o What happens to assets and liabilities when the partnership ends as expected?
o What happens if a dispute between partners cannot be reconciled? What is the process to terminate the partnership and distribute assets and liabilities?
o What happens if another partner wishes to join?

As you can see, in complex partnerships, this list can take some time to negotiate and agree on.

Once you have an agreement, it is advisable to take the Minutes or notes to your own Board to obtain an endorsement. All the partners should do this. If your own Board has any issues it is best to resolve it now, rather than when you are asking them to sign a completed agreement.

Once all the partners have internal endorsement, the partners need to agree on an independent lawyer to seek advice about what has been discussed so far, and to proceed to draft the appropriate agreement.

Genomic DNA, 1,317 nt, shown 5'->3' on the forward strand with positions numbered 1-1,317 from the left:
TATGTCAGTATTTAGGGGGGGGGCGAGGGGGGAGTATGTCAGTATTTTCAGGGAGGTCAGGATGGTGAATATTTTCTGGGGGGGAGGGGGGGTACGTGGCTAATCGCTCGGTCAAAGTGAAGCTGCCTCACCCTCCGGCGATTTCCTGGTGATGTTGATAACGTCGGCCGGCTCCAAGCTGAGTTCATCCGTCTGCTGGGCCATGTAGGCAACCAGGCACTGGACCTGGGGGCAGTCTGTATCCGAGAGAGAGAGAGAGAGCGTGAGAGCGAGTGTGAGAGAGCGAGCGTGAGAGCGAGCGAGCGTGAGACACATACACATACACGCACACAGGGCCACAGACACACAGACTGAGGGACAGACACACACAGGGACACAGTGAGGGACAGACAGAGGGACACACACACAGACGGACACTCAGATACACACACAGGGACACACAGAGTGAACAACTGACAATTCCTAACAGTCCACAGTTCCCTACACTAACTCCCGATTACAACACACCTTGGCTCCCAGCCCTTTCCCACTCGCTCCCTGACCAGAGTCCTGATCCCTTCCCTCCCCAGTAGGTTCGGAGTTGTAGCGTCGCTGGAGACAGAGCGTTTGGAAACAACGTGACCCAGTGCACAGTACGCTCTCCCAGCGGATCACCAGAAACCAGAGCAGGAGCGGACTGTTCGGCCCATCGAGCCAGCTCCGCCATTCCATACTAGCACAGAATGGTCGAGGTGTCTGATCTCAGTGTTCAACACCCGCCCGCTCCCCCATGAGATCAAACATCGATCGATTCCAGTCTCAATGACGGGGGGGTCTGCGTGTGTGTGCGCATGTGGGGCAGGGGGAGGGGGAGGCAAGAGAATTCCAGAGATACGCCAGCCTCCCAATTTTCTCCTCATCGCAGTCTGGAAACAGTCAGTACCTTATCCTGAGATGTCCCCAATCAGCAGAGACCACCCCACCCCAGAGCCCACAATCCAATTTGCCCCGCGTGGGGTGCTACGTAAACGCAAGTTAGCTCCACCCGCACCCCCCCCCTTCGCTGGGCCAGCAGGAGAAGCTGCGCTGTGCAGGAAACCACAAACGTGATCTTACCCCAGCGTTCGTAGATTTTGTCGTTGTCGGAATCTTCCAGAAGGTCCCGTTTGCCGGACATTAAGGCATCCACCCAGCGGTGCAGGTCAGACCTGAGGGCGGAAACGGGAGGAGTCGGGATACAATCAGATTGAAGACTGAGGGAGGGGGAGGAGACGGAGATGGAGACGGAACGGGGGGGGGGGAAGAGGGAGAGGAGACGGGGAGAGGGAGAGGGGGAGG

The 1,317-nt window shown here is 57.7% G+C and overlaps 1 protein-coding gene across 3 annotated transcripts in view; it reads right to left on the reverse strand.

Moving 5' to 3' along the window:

It should be noted that the lawyer is likely to raise issues and “what-if” questions about your discussions. You should, therefore, be prepared to have the lawyer report to the negotiating committee so that they can explain their issues, and these can potentially be resolved one-by-one, there and then. This process may take a couple of goes.


Finally, once the lawyer has provided the final draft, it is advisable for all parties to read through together and then agree.

With this agreement, you should again take the final document to your own Board (as should all the others) to get a resolution that they agree to sign the document and appoint someone to sign it as representative.

The next step is to finally sign the document together and implement it!